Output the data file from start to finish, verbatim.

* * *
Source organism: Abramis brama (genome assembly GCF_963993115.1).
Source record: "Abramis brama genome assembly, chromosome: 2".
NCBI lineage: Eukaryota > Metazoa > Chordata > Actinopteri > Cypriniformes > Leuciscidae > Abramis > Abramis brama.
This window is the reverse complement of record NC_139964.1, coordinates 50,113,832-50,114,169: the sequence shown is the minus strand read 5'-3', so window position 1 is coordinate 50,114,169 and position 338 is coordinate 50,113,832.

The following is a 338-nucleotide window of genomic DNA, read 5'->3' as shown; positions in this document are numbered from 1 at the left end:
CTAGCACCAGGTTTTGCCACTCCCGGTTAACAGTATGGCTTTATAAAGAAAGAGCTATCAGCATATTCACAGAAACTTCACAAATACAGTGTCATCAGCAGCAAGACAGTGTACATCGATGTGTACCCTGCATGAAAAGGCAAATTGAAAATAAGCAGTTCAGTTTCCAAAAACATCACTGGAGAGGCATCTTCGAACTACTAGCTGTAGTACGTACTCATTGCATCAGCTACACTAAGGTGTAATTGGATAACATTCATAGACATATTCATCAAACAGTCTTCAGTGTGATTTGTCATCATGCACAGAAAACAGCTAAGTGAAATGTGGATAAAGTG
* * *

Source organism: Abramis brama (genome assembly GCF_963993115.1).
Source record: "Abramis brama genome assembly, chromosome: 2".
NCBI lineage: Eukaryota > Metazoa > Chordata > Actinopteri > Cypriniformes > Leuciscidae > Abramis > Abramis brama.
This window is the reverse complement of record NC_139964.1, coordinates 50,113,832-50,114,169: the sequence shown is the minus strand read 5'-3', so window position 1 is coordinate 50,114,169 and position 338 is coordinate 50,113,832.

The following is a 338-nucleotide window of genomic DNA, read 5'->3' as shown; positions in this document are numbered from 1 at the left end:
CTAGCACCAGGTTTTGCCACTCCCGGTTAACAGTATGGCTTTATAAAGAAAGAGCTATCAGCATATTCACAGAAACTTCACAAATACAGTGTCATCAGCAGCAAGACAGTGTACATCGATGTGTACCCTGCATGAAAAGGCAAATTGAAAATAAGCAGTTCAGTTTCCAAAAACATCACTGGAGAGGCATCTTCGAACTACTAGCTGTAGTACGTACTCATTGCATCAGCTACACTAAGGTGTAATTGGATAACATTCATAGACATATTCATCAAACAGTCTTCAGTGTGATTTGTCATCATGCACAGAAAACAGCTAAGTGAAATGTGGATAAAGTG